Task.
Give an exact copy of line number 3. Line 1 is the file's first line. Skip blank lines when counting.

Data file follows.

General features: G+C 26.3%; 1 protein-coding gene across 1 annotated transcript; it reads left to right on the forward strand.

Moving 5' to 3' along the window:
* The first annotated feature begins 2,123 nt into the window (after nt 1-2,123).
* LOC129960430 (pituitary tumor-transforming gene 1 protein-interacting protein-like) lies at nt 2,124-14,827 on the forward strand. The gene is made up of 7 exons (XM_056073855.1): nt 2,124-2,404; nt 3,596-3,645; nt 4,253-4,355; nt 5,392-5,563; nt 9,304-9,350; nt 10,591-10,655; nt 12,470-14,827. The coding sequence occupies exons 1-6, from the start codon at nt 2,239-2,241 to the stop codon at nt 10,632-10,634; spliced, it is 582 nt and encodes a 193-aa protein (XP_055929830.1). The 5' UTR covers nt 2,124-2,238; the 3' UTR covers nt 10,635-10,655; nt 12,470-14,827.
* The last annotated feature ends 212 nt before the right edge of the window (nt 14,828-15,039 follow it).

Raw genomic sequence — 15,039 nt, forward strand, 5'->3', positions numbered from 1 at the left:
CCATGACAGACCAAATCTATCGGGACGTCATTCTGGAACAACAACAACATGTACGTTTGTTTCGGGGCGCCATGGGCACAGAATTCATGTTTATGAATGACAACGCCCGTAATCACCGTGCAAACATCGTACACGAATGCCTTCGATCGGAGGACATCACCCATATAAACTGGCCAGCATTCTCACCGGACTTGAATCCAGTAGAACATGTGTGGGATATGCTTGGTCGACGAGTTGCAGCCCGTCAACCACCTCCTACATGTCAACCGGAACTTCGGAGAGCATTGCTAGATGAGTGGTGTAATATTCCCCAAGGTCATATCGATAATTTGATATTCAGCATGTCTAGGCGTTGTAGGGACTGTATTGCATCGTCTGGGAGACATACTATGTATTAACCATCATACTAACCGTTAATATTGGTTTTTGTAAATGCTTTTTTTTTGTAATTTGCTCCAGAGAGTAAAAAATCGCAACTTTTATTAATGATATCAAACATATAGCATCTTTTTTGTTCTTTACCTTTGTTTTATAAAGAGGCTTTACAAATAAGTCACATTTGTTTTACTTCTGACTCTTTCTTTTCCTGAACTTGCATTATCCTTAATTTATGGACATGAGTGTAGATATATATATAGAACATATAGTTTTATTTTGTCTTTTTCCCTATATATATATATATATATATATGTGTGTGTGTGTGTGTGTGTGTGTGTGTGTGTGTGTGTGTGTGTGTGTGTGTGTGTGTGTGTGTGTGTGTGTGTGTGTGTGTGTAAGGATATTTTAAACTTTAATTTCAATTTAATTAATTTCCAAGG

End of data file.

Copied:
* The first annotated feature begins 2,123 nt into the window (after nt 1-2,123).